We’ve been running a lot of articles this year about state insurance regulators tinkering with health insurers’ 2015 individual rate proposals.
Regulators in states like Connecticut and Maryland are disagreeing with the medical cost trend figures insurers use, or how the insurers account for support from the Patient Protection and Affordable Care Act (PPACA) risk management programs.
On the one hand, for consumers and small employers, watching state insurance regulators cut increase requests is satisfying. Big insurers have been highly profitable in recent years, and they get help with fattening their profit margins from big regulatory moats that shut out would-be competitors.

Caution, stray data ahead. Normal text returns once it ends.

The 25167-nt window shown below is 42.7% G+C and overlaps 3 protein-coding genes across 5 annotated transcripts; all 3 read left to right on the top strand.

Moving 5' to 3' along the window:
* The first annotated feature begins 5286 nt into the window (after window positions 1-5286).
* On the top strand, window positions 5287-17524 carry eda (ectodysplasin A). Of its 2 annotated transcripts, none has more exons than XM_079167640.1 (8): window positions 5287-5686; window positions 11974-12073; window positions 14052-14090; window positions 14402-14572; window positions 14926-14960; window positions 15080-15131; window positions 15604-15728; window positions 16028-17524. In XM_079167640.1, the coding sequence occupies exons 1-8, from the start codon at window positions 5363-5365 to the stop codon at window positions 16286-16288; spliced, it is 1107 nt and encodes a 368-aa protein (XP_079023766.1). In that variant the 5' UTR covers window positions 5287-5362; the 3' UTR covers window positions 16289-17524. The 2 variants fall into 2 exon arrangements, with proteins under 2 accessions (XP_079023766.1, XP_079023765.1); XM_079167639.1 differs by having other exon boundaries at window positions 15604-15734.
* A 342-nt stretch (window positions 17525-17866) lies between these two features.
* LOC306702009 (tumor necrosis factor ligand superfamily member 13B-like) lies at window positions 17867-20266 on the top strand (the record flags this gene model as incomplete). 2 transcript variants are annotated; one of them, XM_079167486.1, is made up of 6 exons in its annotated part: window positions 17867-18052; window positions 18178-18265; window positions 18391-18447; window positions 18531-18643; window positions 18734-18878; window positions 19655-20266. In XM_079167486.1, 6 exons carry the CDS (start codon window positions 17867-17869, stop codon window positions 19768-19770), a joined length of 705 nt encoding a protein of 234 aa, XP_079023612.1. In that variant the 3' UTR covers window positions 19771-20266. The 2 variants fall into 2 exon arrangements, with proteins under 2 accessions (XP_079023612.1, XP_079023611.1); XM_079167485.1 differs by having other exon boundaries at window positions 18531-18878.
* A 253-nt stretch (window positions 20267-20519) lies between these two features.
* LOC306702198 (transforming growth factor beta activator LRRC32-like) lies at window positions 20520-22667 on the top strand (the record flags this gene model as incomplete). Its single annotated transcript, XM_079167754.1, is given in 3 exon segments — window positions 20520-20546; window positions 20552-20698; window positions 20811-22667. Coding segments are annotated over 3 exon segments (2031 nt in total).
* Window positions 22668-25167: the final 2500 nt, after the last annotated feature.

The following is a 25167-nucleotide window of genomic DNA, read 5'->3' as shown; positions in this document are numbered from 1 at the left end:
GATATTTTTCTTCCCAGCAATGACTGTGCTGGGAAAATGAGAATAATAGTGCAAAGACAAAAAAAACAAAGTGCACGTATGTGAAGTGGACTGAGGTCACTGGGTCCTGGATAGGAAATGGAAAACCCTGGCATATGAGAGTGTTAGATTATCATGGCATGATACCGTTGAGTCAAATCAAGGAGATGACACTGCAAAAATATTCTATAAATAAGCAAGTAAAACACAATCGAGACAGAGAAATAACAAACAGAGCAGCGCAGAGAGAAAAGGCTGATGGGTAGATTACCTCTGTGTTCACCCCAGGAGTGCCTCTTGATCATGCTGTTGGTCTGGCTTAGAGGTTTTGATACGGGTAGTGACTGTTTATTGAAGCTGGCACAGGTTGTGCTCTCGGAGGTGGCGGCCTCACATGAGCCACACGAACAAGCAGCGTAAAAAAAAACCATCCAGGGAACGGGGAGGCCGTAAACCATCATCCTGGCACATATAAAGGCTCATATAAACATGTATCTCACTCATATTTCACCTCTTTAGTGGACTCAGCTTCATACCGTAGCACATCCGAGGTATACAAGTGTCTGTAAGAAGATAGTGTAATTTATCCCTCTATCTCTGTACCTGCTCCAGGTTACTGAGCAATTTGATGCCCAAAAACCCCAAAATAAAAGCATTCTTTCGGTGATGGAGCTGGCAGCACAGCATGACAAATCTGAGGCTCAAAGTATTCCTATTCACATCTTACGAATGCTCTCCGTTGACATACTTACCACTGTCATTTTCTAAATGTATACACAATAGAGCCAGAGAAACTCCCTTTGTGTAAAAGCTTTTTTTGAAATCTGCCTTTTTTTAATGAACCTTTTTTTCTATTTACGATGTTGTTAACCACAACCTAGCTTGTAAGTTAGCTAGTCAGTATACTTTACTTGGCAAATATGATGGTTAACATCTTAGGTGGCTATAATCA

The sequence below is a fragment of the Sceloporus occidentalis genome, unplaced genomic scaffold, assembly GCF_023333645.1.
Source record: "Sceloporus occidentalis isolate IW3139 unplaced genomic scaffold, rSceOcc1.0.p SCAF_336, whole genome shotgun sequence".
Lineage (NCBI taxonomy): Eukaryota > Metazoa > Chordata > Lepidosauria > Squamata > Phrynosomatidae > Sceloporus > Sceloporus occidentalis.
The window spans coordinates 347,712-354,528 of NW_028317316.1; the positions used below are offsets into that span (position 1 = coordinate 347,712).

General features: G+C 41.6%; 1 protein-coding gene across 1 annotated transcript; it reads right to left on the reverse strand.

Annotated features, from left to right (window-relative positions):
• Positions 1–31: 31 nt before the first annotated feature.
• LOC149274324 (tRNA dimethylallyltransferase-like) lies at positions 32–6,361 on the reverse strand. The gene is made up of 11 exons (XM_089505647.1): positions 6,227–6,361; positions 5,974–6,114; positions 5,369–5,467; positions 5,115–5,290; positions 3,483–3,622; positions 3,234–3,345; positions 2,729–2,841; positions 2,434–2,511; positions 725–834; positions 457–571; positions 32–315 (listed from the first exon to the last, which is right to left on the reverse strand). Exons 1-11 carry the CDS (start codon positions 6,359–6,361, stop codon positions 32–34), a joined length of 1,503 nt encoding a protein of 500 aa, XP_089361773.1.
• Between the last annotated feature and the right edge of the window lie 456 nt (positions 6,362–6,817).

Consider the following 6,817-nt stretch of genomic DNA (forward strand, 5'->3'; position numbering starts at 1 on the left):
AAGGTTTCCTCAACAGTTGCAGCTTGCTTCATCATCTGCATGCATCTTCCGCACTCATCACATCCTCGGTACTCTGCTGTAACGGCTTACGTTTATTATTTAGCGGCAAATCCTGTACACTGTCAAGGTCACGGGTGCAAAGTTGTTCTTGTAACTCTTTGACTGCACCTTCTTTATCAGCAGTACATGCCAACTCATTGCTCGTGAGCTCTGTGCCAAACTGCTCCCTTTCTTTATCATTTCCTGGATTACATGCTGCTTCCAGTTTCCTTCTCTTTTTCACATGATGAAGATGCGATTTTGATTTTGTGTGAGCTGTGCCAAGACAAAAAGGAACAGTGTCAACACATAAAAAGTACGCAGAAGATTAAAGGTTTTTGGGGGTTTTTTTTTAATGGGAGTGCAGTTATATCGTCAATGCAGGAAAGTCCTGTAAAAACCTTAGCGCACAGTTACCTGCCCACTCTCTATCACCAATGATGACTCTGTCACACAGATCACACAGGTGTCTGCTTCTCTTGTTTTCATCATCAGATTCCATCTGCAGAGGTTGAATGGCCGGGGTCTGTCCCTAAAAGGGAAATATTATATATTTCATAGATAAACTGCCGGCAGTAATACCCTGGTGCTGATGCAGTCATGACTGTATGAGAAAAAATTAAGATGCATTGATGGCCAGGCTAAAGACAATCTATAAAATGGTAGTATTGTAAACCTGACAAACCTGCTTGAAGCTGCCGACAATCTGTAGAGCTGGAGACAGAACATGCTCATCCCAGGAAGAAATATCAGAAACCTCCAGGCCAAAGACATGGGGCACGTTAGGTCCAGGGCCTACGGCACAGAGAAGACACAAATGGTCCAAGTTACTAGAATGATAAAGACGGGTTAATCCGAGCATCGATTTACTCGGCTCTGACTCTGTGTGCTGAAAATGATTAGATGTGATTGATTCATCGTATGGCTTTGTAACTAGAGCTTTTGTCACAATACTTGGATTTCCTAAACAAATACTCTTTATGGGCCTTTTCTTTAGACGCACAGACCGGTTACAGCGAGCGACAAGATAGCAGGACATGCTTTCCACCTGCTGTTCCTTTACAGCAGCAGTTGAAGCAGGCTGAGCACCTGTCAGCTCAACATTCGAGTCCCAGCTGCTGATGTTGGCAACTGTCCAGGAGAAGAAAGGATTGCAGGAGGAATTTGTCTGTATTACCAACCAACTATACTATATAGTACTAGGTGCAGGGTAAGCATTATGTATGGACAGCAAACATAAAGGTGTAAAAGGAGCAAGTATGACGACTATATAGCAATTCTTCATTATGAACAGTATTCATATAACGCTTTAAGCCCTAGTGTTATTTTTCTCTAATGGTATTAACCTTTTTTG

But, on the other hand, PPACA World has made predicting how health care prices, use of health care and commercial health insurance claims will perform especially this tricky year and next year. Insurers have no good way to know, for example, whether Congress will let the PPACA risk-management programs pay what they’re supposed to pay, in full, on time. Even if Congress leaves the programs and their funding alone, who knows whether insurers, state regulators and the U.S. Department of Health and Human Services (HHS) program managers will calculate the risk program payments the same way?